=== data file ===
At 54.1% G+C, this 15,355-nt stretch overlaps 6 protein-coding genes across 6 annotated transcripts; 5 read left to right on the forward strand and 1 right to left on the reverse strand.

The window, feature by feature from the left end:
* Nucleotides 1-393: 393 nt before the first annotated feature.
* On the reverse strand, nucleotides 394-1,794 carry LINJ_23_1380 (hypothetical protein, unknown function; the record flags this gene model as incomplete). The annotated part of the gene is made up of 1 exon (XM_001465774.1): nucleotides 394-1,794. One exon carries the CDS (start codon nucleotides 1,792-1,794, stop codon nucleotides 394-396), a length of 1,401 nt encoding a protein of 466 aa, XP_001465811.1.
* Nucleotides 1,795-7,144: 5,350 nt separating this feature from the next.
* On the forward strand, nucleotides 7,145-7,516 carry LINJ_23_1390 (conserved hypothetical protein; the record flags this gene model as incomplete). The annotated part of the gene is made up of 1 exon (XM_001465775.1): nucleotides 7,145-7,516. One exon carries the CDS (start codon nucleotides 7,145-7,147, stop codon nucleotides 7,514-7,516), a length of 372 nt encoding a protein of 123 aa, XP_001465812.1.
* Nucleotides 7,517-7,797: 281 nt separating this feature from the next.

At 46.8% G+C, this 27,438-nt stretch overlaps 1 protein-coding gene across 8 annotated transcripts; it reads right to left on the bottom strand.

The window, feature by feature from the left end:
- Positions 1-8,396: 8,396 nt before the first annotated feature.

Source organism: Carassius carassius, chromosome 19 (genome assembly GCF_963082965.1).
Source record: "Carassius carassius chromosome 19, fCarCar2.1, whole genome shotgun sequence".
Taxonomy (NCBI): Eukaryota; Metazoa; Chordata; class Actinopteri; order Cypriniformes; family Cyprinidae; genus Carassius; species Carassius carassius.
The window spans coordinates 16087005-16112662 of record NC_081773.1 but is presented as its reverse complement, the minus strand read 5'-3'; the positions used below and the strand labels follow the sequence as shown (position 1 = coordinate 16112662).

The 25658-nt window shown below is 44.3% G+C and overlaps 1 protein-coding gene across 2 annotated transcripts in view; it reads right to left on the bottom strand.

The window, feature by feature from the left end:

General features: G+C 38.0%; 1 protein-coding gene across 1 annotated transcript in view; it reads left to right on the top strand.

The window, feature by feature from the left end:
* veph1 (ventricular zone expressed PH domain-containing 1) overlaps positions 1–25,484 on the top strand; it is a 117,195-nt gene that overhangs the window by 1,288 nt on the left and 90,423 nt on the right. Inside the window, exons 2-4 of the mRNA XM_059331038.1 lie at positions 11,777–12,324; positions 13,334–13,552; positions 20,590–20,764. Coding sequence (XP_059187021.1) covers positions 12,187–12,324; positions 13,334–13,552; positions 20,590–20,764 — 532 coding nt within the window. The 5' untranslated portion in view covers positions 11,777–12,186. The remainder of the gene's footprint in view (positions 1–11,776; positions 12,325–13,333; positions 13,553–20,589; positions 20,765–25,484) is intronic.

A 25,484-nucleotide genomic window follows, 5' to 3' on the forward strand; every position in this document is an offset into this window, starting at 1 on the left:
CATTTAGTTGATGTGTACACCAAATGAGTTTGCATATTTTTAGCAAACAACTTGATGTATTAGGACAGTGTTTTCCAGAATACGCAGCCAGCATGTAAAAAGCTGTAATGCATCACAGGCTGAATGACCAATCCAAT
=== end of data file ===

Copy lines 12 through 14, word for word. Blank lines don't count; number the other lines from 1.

Source record: "Carassius carassius chromosome 19, fCarCar2.1, whole genome shotgun sequence".
Taxonomy (NCBI): Eukaryota; Metazoa; Chordata; class Actinopteri; order Cypriniformes; family Cyprinidae; genus Carassius; species Carassius carassius.
The window spans coordinates 16087005-16112662 of record NC_081773.1 but is presented as its reverse complement, the minus strand read 5'-3'; the positions used below and the strand labels follow the sequence as shown (position 1 = coordinate 16112662).